When Does A Mother’s Instinct Kick In? : A Journey to Motherhood

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A mother’s instinct kicks in as soon as those pink lines show up on the third pregnancy test she takes (to be sure the first two were right). As soon as I knew I was pregnant, I slipped stealthily into Mom mode. My OB calculated my due date as March 25th, but I knew it would be earlier. Sure, he had science and technology on his side, but a mom knows her body.

I spent all of March saying, “today’s the day!” Every twinge, every hormonal surge had me convinced. I carried a beach towel everywhere in case my water broke, and raced through grocery trips, clenching those muscles so I didn’t leave puddles in Aisle 3. I was so ready.

However, it was a week past my due date when I finally noticed some leaking. I called my husband, who was at a water polo board meeting. He told me to call my doctor’s office, and they told me I might want to wait. But, a mother’s instinct knows, and I was persistent, so I went in.  I called hubby back, thinking he would join me, but, you know … water polo. And I had been “in labor” for over a month by that point, so I guess it didn’t seem urgent. 

Jumping in the car with my towel, I headed to Missouri Baptist Medical Center. Every mile brought twinges that steadily intensified.  By the time I pulled into the parking garage, I was convinced I’d be delivering my own baby in the front seat of my car. Granted, I hadn’t actually had a real contraction yet, but you know, I knew my body, and I knew labor would be quick.

Racing through the parking garage in a frenzy, I saw The Spot. The one in front reserved for Women In Labor.  For nine months, I passed this spot, driving in circles to find something open on the fourth level. Not today, baby! Throwing the car into park, I hopped out.

Whoosh!

There went my water. I stood in a puddle next to my car, stunned. Do I use the towel to mop up the mess, or use it to clean myself up? It seemed wrong to just leave amniotic fluid on the ground like that.

pain scale with emoji faces to rate your painSnapping to, I wrapped it around me. Then the contractions really started. Waddling up to labor and delivery, I called hubby again to let him know that this baby was coming NOW. I put on the gown and started asking how soon I could get an epidural because I felt like I was missing the window when I could. Apparently, the window wasn’t even open yet.  It was hours before anyone would even talk epidural to me, and the next day before the baby even came.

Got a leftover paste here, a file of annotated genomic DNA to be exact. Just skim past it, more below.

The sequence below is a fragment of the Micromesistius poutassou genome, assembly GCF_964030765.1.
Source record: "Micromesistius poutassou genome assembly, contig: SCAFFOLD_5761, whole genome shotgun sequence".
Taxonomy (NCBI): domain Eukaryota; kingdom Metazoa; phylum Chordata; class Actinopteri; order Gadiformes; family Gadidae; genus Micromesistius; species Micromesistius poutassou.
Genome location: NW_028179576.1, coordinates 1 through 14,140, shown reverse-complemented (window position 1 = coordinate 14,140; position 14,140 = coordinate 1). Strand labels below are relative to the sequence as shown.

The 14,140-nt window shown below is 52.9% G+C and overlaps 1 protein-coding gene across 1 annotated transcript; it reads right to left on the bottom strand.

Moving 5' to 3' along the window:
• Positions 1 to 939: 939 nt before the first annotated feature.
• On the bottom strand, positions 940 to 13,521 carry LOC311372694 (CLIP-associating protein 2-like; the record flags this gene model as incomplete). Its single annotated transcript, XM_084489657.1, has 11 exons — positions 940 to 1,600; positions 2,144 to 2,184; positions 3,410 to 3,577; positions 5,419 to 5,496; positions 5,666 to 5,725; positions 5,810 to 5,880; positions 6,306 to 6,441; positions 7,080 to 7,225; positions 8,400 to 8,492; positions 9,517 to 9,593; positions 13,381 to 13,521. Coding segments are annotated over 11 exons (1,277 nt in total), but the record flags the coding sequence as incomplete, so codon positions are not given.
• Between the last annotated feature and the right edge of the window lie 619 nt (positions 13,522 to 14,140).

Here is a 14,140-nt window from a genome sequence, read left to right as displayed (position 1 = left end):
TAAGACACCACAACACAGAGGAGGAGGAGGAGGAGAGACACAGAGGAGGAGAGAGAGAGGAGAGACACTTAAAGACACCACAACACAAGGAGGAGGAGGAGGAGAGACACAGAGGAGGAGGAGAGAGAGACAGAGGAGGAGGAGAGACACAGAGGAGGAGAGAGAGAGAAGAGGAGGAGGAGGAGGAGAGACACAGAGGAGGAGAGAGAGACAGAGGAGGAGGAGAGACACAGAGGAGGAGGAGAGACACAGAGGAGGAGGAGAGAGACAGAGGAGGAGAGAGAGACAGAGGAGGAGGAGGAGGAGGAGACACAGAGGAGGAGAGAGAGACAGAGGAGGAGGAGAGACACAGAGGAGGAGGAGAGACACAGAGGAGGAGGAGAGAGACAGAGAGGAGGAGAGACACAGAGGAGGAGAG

Now, I didn’t have a birth plan. Very laid back, I had no expectations on how it should go, except …  I didn’t want my husband to watch.  He was with me, but his eyes were to be locked on mine, gazing lovingly the whole time, not on what was happening down yonder. He thought it was ridiculous, but agreed because, you know … hormones.  It was all going according to plan until Dr. P shouted at him to grab my leg and pull!!! Wait… what?!? They brought him in, giving him a front-row seat. I don’t know what he saw … and he wasn’t talking afterward.

So much for the birth plan.

Then, between telling me to P-U-S-H and assuring me that I really could do this, Dr. P saw the baby. He paused, and with a sappy smile, asked, “Do you want to touch your baby’s head?”

Mother’s instinct kicked in, and there was the most awkward of awkward pauses. I swung my gaze around the room, looking to see if anyone else was rolling their eyes.  Nope, just me. My husband was in the corner with my left leg, hoisting it up, over, and around … and a nurse was in the other corner, doing the same with my right leg. A tiny human, tired of tearing up my insides, began to tear up my outsides, and Dr. Sentimental wanted me to do… what?? My focus returned. “Um, no … but, I’d appreciate it if YOU did! LET’S GO ALREADY!” Seriously. 

newborn baby boy in a hospital bassinet with a bulb syringe and an Eyesore stuffed animal

“It” was a “he” by the way – we had a boy!

I quickly learned that labor and delivery were the easy parts. Naming a child? I needed pain meds for THAT experience. Every person we spoke to while at the hospital needed to know:

“Does the baby have a name?”

“Is there a name yet?”

“What’s his name?”

Throughout the pregnancy, my husband wanted to call the baby something.  We didn’t know the gender, so he settled on Hurricane Durango.  a pregnant belly with a sticker on it saying, "Hello, my name is"I didn’t care what he called it, until after the baby was born. He assumed because we had a boy, that Hurricane Durango would stick.

Once he realized that no amount of pain meds could get me to agree, we had to START the process of naming our child.  He made his list of names, I made my list, and we put them together to see if there were any matches. (There weren’t.) Then we went back and forth. I eliminated one name from his list, and he eliminated one from mine.  And there was some sort of rule allowing take backs, where we could reclaim names from the discard pile. 

It. Took. Two. Days.

As an aside, we weren’t any better with names by our third baby, either.  My husband spent my entire (ACTIVE) labor googling superhero girl names, because, you know, what else did he have to do?

“Storm?”

“Raven?”

“Ohhh… Raven Storm!” 

As if.

And that’s how I became a Mother. We now have four kids (all with names, thank you very much), and my mother’s instinct is still as sharp as it was then.

 

collage photo of clocks depicting how long labor lasts
When you are busy preparing to push the life that you created out into the world, and your husband is playing with toys and documenting how much longer labor lasts that you predicted it would.

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